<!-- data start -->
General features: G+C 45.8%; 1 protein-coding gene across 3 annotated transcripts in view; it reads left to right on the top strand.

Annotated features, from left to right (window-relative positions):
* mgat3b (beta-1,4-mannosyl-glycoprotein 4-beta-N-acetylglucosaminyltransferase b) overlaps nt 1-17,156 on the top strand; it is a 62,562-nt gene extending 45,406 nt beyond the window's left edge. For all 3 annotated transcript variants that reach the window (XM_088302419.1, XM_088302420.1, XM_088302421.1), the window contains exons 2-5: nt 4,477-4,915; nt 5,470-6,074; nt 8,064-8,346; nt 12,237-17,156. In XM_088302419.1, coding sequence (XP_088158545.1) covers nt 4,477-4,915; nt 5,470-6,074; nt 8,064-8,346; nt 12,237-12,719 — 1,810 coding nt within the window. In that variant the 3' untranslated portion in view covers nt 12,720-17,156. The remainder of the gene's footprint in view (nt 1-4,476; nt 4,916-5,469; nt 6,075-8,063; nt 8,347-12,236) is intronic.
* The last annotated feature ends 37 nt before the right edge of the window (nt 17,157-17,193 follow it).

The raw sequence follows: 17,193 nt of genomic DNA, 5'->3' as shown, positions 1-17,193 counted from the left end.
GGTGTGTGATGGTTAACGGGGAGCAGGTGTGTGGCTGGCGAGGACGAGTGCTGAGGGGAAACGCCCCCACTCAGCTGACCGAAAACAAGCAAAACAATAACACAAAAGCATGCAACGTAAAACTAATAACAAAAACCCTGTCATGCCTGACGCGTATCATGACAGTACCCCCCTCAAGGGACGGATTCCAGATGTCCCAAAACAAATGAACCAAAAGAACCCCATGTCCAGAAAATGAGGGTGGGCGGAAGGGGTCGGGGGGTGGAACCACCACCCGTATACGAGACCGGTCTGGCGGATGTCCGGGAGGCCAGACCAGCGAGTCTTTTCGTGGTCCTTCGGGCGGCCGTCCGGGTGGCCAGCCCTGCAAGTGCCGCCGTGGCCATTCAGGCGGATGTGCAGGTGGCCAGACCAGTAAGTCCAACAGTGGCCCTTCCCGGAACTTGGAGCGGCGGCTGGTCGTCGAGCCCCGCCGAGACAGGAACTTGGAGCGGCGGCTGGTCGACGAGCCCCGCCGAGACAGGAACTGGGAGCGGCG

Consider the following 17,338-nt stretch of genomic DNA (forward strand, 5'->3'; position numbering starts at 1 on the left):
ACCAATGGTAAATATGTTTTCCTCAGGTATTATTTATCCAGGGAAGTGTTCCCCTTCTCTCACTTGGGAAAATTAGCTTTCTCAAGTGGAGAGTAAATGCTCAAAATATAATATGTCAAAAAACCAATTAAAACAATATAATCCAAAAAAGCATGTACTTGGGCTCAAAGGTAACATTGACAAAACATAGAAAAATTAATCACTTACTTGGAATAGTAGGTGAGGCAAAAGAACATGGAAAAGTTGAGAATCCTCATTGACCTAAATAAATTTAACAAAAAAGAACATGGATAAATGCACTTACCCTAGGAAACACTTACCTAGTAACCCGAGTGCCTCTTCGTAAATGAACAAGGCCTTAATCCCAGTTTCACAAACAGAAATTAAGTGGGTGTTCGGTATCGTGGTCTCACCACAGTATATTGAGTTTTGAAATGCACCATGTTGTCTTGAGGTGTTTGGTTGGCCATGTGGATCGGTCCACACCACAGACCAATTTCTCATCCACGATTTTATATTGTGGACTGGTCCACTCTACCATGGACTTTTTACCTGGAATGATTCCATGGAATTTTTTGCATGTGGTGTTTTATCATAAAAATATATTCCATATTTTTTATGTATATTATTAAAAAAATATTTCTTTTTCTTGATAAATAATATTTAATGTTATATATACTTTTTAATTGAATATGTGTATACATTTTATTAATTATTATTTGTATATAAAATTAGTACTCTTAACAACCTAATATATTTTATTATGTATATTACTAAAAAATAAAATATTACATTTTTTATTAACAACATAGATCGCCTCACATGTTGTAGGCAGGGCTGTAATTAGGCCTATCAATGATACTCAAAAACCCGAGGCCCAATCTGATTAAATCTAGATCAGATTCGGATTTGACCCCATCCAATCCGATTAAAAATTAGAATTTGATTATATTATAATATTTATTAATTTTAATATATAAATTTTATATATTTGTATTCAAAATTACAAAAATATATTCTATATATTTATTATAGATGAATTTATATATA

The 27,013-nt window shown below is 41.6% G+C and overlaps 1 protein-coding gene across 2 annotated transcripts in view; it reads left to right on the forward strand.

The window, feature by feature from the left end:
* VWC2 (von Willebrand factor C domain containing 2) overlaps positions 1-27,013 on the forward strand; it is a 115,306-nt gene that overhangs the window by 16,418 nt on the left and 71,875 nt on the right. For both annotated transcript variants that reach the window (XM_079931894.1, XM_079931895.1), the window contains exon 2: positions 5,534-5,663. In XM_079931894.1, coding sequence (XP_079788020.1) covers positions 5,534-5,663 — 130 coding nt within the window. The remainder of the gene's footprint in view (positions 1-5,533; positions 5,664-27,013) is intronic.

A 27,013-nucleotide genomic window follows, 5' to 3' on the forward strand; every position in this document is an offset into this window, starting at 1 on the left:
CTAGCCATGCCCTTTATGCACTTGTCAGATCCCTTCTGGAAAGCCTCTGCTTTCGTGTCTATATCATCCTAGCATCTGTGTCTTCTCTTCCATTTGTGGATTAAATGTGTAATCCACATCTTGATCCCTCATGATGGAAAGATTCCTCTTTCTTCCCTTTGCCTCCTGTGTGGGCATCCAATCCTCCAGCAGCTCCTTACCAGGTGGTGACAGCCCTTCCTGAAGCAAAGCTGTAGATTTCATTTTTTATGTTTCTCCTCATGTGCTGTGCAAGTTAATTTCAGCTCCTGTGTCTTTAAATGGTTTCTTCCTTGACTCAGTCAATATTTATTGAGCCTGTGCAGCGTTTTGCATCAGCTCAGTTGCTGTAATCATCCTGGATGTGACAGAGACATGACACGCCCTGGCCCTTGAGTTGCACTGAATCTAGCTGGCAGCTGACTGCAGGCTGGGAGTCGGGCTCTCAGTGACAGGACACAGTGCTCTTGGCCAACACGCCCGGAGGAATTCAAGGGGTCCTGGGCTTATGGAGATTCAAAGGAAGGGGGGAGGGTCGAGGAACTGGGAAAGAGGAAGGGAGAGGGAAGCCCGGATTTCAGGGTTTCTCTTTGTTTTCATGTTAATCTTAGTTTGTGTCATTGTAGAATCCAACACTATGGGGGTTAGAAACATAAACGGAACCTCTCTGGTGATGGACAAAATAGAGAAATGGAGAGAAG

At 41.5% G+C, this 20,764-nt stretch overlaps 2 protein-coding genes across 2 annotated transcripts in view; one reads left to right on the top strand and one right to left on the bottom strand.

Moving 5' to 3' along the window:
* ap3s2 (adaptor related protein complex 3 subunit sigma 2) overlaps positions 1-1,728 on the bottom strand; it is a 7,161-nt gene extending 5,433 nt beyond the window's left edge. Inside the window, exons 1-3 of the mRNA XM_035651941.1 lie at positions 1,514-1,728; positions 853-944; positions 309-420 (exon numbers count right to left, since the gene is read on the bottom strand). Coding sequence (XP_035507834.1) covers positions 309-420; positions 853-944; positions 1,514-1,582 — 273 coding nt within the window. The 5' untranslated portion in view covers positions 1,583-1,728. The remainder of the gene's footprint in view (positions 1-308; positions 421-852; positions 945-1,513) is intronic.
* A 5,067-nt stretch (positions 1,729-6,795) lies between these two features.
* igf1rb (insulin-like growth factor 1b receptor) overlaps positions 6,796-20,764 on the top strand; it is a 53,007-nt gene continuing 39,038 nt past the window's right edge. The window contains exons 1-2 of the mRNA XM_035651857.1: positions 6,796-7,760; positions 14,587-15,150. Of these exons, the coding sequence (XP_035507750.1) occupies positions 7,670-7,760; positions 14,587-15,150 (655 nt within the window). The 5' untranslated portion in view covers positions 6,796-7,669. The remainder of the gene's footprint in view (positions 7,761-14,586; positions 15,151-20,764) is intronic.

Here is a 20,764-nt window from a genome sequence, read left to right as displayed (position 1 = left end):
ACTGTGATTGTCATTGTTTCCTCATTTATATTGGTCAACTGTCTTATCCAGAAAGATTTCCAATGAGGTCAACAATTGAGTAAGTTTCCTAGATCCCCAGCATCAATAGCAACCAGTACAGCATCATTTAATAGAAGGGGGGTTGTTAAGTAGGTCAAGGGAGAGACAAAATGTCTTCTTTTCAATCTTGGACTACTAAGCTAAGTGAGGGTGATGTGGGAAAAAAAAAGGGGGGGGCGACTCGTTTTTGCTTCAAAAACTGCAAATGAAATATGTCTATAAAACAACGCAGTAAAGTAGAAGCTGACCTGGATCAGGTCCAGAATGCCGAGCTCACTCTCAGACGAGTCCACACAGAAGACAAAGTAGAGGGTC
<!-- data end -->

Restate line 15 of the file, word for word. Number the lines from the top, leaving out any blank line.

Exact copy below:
Moving 5' to 3' along the window: